Miami Wants to Ruin Spring Break by Banning Weed, Playing Mozart Really Loud

The City of Miami Beach in Florida is so annoyed by the army of spring breakers descending on its beaches for wild parties fueled by alcohol and drugs that it’s considering a drastic, if a little bizarre, countermeasure.

One elected city official suggested playing classical music, such as Mozart, at loud volumes to break up parties on the beach.

That's according to a report in The Miami Herald, which said the city's commissioners were juggling ideas on how to tackle spring break partygoers after a chaotic weekend.

spring break Students from the University of Massachusetts use a funnel to drink beer during spring break on South Beach March 16, 2007 in Miami Beach, Florida. Students from universities and colleges around the country attend spring break which starts at the end of February and into mid-April. Joe Raedle/Getty Images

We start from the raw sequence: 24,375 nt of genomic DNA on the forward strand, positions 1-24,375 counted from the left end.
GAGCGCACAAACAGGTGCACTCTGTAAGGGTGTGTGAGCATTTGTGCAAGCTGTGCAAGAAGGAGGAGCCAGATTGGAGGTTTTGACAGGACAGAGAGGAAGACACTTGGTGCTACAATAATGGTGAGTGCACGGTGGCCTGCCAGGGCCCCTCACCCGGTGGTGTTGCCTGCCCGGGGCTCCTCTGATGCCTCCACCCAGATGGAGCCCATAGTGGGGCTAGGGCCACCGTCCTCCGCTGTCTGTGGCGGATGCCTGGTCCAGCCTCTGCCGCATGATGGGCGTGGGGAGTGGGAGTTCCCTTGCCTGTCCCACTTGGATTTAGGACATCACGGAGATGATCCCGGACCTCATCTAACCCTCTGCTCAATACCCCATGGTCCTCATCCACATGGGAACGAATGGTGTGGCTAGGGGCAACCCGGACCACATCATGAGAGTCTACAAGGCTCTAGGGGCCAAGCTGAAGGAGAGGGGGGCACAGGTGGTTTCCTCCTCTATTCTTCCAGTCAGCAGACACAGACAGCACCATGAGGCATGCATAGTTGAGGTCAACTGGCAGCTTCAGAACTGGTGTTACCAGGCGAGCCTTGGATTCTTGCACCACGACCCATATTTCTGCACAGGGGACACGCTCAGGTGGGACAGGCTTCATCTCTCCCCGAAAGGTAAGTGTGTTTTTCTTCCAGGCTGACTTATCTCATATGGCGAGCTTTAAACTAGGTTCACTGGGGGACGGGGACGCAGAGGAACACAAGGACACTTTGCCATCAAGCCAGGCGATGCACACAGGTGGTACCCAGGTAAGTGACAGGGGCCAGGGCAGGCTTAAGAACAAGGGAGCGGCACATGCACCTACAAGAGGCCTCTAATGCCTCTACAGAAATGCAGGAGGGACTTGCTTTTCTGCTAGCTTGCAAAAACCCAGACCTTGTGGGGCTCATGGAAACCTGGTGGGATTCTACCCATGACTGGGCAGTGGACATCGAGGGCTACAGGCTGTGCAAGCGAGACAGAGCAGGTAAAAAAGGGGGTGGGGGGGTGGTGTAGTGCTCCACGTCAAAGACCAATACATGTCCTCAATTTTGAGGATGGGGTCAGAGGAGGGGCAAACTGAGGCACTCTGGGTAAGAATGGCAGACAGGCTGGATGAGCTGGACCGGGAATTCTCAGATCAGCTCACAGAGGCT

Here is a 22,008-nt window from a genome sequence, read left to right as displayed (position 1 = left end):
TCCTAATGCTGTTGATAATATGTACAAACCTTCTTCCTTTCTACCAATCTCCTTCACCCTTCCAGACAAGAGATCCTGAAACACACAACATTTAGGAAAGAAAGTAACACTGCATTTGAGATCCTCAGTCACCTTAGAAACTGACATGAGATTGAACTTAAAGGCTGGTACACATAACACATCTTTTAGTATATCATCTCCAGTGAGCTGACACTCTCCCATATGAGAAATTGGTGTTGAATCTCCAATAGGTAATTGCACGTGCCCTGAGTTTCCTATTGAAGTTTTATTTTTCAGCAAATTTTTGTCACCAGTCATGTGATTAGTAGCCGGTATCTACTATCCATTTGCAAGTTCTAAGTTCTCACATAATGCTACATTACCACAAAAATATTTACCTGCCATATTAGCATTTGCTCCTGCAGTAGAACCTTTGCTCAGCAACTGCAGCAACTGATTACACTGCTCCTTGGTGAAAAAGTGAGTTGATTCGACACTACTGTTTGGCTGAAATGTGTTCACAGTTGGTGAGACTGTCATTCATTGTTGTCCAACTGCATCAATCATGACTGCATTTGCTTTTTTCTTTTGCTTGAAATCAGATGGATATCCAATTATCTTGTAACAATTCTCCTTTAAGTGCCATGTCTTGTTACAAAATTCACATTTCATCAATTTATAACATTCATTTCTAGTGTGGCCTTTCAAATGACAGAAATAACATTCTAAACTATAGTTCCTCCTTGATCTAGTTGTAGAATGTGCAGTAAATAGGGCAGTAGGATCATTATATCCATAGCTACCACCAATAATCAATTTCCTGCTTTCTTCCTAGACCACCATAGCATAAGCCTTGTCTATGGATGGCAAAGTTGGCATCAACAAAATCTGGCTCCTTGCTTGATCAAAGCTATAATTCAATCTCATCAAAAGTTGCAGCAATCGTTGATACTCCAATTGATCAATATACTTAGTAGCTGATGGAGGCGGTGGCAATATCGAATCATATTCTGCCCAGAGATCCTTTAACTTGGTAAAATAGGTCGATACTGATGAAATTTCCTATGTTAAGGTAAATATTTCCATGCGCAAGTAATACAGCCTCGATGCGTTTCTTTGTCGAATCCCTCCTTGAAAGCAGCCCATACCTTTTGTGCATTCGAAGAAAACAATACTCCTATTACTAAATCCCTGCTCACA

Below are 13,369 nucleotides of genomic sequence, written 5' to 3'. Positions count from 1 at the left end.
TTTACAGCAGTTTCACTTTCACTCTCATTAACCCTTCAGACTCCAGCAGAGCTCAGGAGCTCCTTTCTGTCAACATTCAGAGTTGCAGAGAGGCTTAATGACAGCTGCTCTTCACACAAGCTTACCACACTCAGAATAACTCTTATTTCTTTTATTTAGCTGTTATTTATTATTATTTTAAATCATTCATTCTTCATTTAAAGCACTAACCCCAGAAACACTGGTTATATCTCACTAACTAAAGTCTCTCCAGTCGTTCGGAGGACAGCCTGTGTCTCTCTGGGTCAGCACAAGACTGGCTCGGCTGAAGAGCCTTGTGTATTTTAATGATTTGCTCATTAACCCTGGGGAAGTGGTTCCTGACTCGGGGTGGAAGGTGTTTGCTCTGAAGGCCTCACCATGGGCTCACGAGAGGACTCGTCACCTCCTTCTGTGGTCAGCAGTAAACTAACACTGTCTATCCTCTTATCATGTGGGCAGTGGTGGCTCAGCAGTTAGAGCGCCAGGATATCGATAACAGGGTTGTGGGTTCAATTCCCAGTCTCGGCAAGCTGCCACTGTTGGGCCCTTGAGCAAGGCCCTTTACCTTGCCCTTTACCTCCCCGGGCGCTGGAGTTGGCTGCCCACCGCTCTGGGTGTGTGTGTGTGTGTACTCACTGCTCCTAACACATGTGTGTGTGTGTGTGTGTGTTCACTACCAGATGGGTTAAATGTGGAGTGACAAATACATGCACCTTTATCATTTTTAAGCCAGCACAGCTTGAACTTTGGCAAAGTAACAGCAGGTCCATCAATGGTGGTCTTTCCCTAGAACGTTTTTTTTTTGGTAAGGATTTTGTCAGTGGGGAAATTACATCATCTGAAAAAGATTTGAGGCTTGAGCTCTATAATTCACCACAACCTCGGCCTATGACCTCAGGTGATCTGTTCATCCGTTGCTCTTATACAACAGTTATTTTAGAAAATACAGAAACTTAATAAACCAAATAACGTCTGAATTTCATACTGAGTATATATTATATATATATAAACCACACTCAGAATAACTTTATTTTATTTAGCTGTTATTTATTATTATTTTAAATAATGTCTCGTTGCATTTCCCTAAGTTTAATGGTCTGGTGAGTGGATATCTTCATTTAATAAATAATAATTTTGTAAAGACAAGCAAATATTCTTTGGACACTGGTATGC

“I think we should do something radical,” Commissioner Kristen Rosen Gonzalez reportedly said after making the classical music suggestion at a meeting.

Another of her ideas was tightening marijuana legislation so those caught in possession of the drug are arrested. Currently, city police only issue fines. Rosen Gonzalez is running for Congress in the forthcoming elections.

The various suggestions will be considered and a plan drawn up at a later date.

Miami was in the grip of spring break fever on the weekend starting Friday, March 16. What made matters worse was its clash with St. Patrick’s Day on the Saturday.

Traffic along Miami’s beaches was reportedly gridlocked and residents complained of antisocial behavior, including drug taking, by the hordes of visitors.

Spring break is a period between March and April each year during which colleges and high schools close for vacation. Historically, young people flock to coastal areas in warm climates, such as Florida and Mexico, for parties.

In the coastal city of Cancun, Mexico, authorities told spring break tourists to keep their clothes on during the festivities. They also ordered visitors not to drink alcohol in the open or urinate in public.

Jane García, director general of municipal tourism, told Mexico News Daily that 20,000 copies of a code of conduct were printed to hand to spring breakers as they arrive.

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